The crucial back-to-school season got off to a slow start last month as retailers hoping for brisk sales of clothes, backpacks and school supplies saw tepid business and continued consumer frugality.
"The days of buying merchandise well before school starts are gone now. Kids would rather wait to see what the cool brands and styles are … and parents would rather put off spending until their kids will actually wear what they buy," said Marshal Cohen, chief industry analyst at market research firm NPD Group.
"Don't mark the back-to-school shopping season absent this year — it will just be a little tardy."
Major chain stores reported that sales rose a modest 2.9% in July compared with a year earlier, according to Thomson Reuters' tally of 28 retailers.
That was lower than the 3.1% increase analysts had predicted and marked the fourth straight month that results either missed or came in at the low end of expectations, said Michael Niemira, chief economist at the International Council of Shopping Centers.
"It's a very narrow set of stores that are doing very well," he said. "We're still digging our way out of this recessionary hole."
July's sales results came on the eve of the grand reopening of Santa Monica Place, which will open to the public Friday after two years of construction.
The three-story, open-air shopping center has a decidedly upscale slant, anchored by Bloomingdale's and Nordstrom department stores.
But executives at mall operator Macerich, which owns the shopping center and spent $265 million on the makeover, say they're not worried about attracting shoppers. At a preview event for the mall Tuesday, Art Coppola, chief executive of Macerich, said he expected the property to be a huge draw for Westside residents and international tourists.
"It's up to me to provide an environment that attracts the consumer.... I think we've created that environment," he said. "Yeah, I'm worried about the consumer, but not here."
Retailers blamed last month's weakness on poor economic conditions and hot weather, which may have kept some shoppers at the beach. An excess of discounts aimed at clearing out summer merchandise didn't do much to entice shoppers to spend.
In a poor sign for the back-to-school season, teen retailers were a big drag on the retail industry, with Hot Topic Inc. posting a 9% sales decline, Wet Seal Inc. reporting a 4.3% drop and American Eagle Outfitters Inc. seeing flat sales.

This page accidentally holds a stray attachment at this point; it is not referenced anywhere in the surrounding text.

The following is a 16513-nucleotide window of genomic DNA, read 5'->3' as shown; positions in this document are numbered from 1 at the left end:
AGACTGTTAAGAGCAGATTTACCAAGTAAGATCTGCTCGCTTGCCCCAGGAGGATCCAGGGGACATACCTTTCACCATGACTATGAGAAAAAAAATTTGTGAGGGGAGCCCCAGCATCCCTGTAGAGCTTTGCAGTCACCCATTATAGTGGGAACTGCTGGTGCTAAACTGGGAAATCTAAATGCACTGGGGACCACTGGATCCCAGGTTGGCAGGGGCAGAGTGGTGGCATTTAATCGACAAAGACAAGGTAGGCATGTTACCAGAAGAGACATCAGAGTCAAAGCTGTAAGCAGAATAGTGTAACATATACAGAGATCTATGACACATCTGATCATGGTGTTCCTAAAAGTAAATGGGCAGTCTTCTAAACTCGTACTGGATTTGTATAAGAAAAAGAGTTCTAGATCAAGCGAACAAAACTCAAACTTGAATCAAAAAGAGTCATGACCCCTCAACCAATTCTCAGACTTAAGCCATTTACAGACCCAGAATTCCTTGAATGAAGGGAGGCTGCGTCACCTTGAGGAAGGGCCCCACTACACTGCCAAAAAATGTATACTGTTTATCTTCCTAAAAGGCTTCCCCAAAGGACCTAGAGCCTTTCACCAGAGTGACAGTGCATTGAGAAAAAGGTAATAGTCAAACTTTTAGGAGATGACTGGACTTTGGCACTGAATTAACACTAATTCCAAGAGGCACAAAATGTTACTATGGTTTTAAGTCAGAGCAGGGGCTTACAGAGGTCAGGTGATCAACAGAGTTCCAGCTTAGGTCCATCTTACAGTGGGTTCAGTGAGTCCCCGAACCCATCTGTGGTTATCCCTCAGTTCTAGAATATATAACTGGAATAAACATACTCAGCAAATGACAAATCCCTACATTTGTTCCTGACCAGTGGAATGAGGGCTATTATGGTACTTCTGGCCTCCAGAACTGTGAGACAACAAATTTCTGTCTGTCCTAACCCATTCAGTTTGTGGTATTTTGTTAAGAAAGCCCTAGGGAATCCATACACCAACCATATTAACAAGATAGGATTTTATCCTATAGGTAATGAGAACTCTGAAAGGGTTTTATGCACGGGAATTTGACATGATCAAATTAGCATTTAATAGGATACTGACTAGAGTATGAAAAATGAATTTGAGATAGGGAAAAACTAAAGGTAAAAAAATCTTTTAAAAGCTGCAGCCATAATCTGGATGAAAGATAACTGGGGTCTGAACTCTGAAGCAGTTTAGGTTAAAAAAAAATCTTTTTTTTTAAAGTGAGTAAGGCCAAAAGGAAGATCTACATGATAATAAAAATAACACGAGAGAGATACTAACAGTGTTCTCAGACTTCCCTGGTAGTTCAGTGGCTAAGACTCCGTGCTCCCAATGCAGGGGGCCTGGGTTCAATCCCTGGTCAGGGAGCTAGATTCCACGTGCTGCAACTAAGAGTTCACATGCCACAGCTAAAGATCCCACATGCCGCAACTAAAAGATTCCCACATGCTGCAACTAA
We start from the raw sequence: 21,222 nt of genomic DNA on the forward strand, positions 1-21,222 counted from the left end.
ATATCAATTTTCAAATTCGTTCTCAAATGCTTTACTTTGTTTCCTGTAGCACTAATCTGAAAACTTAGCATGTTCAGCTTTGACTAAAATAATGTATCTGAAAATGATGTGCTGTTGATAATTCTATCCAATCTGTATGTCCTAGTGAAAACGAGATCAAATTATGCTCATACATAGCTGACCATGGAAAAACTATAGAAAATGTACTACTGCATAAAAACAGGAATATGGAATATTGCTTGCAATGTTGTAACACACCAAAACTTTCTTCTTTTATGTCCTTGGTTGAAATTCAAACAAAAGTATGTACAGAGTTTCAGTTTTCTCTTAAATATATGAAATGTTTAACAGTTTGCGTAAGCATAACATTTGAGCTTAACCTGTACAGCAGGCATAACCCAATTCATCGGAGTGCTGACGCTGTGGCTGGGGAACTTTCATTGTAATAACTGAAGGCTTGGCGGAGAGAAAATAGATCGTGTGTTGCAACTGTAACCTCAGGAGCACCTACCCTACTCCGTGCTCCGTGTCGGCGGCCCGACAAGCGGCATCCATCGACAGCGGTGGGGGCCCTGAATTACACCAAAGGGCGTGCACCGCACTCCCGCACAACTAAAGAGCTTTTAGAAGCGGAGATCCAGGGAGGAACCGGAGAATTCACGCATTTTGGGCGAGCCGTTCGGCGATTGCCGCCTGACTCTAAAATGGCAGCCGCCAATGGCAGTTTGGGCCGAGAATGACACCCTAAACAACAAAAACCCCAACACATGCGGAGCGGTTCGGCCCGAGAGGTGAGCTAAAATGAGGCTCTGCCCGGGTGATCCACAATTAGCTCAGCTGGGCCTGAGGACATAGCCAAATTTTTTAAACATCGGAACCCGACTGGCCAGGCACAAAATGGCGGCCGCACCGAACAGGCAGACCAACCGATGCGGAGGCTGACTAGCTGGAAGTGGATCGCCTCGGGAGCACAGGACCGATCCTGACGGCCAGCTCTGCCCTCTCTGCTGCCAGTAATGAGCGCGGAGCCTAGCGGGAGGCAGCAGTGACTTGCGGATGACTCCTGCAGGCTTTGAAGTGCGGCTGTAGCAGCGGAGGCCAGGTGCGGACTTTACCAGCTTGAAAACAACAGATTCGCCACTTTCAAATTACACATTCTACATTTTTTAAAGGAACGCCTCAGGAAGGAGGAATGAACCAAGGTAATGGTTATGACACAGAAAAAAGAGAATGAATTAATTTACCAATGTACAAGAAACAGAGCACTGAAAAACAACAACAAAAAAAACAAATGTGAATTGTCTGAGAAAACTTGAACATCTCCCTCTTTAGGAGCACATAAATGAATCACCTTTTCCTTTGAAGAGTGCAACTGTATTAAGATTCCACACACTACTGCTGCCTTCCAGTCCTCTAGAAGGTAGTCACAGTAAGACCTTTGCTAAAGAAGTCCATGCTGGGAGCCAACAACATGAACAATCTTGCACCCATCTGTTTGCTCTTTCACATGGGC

Even Aeropostale Inc., a relative bright spot in the weak teen sector in recent months thanks to lower prices than many of its competitors, struggled: The chain posted a 1% increase, worse than the 7.1% rise that analysts had expected.
Analysts said July's quiet sales may have been due to parents procrastinating while they hunt for the best deals, which could benefit retailers in late August and early September.
Nancy Baker recently started shopping for back-to-school items for her 13-year-old daughter, Azuree, heading to a Target in West Hollywood this week to pick up notebooks and binders for the rising eighth grader. But she said the trip was more "out of necessity" than a splurge on the latest school must-haves.
"Money has been tight, so we have been very careful," she said. "In fact, I haven't taken her school shopping in a couple of years. She's been wearing her old clothes and some of my old clothes."
After two lackluster back-to-school seasons, retailers said they're counting on this year's to help pull them out of a prolonged slump. Parents have indicated in recent surveys that they're ready to spend again, albeit cautiously, on school items.
A recent survey by the National Retail Federation said the average U.S. family with students in kindergarten through high school will spend $606.40 on clothes, shoes, supplies and electronics, a 10.5% rise from $548.72 a year earlier.
After starting a new job a few months ago, Hali Klonel, 49, said she was feeling more confident and planned to spend about $500 on back-to-school gear for her 7-year-old daughter, Kira.
"Last year, it was like one outfit here, one outfit there. This year, we'll do half a dozen things in one day," Klonel said while shopping at Target this week. "I just think things are a little better in general."
To woo young shoppers and their parents, retailers have stepped up their efforts, rolling out discounts and new exclusive lines and turning to social media to advertise. Aside from the holidays, back to school is considered the most important time of the year for the retail industry.
"We're not counting on a lot of help from the economy, so it's a market-share game," said Mike Boylson, chief marketing officer at J.C. Penney Co., which reported that July sales fell 0.6%. "Even as business has gotten tough, they're still shopping newness and they're still shopping style."